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Supply and demand shocks to food prices: FRED data à la carte : Rising meat prices, falling fish prices

[embedded content] In an earlier post, the FRED Blog discussed the price changes of a classic lunch option. Today, we discuss some dinner options, showing how the market prices for “surf and turf” have changed recently. The Turf The graph above uses U.S. consumer price data from the Bureau of Labor Statistics to show the percent change in price from a year ago for three “turf” dining options: pork, beef, and chicken. (Btw, We use percent changes from a year ago to account for any...

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The impact of recessions on net worth : Uneven experiences by wealth quantile

[embedded content] Recessions take their toll in many ways, including on households’ net worth, a stock variable that measures the difference between the value of the assets and the value of the liabilities, or obligations, a person has accumulated over a lifetime. And, as you might expect, FRED has data on this topic. We made some adjustments to the FRED graph shown here that could use a little explanation: We started with a graph of households separated into four different classes...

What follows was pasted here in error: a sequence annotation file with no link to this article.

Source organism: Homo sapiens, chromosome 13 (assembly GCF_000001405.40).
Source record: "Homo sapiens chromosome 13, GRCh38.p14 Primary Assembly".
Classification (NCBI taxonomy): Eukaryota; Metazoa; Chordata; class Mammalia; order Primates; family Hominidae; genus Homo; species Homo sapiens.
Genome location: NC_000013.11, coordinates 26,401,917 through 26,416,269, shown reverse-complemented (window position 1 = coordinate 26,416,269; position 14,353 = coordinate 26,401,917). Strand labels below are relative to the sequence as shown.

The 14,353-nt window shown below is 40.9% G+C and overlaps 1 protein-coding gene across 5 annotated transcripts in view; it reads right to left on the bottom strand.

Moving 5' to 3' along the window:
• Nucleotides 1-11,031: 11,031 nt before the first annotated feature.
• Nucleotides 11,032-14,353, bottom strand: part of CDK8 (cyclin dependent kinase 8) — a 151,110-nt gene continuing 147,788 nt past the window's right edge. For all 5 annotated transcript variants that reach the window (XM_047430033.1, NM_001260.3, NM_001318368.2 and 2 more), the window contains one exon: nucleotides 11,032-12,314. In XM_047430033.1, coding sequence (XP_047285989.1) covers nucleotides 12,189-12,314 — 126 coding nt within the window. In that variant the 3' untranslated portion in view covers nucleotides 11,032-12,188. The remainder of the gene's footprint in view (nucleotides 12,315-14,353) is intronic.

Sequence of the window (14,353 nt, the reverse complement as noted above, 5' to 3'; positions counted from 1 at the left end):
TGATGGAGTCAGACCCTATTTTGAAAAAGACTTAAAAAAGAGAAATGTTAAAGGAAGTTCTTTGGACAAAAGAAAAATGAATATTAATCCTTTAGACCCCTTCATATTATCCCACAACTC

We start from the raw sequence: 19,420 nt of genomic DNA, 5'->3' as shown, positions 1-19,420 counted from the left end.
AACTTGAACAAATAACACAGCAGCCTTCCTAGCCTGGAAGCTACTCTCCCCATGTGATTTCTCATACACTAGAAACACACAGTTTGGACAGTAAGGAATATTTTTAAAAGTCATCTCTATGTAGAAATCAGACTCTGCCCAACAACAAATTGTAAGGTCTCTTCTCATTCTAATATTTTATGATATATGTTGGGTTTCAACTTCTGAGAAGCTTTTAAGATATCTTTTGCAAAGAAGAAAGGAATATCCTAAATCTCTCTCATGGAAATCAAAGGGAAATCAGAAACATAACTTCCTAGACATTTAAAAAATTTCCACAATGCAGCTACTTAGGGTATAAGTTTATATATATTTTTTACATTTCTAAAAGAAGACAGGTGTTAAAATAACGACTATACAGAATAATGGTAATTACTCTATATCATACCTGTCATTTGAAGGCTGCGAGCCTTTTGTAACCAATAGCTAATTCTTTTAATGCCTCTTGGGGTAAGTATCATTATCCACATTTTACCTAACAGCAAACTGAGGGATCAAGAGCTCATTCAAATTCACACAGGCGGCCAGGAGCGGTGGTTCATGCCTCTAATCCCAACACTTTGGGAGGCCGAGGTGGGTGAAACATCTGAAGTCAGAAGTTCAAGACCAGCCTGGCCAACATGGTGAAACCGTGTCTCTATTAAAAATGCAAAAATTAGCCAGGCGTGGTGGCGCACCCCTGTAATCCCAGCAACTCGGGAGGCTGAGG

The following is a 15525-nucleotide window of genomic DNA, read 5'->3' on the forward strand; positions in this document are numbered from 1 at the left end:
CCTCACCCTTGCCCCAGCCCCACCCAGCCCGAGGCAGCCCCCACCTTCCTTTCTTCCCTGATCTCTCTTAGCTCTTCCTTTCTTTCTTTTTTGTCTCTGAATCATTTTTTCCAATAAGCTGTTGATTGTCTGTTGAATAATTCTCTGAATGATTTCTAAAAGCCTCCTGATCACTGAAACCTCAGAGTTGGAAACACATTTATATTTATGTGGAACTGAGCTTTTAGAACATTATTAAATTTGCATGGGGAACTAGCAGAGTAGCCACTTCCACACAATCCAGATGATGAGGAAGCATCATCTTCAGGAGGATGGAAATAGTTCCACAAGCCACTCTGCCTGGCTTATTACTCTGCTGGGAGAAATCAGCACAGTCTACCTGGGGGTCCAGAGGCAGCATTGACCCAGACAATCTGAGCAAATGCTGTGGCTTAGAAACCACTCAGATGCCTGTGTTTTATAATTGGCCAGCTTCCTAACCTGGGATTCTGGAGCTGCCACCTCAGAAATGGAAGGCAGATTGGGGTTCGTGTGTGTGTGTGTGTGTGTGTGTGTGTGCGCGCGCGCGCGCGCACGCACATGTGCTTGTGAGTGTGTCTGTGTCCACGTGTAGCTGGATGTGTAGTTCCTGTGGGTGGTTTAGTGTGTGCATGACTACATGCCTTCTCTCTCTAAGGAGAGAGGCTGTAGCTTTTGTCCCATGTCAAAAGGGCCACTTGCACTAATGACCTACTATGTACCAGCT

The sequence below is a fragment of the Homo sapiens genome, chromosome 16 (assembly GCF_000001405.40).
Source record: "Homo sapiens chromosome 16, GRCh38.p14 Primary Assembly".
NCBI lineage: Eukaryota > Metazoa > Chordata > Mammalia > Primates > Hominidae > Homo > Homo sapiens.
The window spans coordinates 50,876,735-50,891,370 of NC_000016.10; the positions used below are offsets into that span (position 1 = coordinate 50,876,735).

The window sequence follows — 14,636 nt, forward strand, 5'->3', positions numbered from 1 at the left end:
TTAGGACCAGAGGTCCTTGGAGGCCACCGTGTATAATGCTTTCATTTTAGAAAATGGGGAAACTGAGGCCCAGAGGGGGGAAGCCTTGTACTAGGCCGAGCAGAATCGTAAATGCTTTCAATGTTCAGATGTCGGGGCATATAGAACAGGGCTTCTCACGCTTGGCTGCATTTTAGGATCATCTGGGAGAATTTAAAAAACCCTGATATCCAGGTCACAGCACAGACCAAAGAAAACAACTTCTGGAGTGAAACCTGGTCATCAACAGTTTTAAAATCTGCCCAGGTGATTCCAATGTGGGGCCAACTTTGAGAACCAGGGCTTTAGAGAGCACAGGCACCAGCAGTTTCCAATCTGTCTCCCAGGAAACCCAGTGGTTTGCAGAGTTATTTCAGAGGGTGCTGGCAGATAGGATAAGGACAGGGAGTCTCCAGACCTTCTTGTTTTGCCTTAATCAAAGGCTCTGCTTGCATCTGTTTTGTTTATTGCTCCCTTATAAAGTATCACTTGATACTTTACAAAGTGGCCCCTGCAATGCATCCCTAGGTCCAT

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Consumption of goods and services during the COVID-19 recession : Some shirts, some shoes, but a lot less service

[embedded content] First, some background on the line graphs shown above and below: The zero “date” is the start of a recession. The x-axis “periods” are the number of months after the start date. And the data are from the BEA’s Personal Income and Outlay survey. Now, what do they show? The main revelation is that real personal consumption expenditures on services have decreased since February 2020, the start of the current recession. And, at the time of this writing, expenditures on...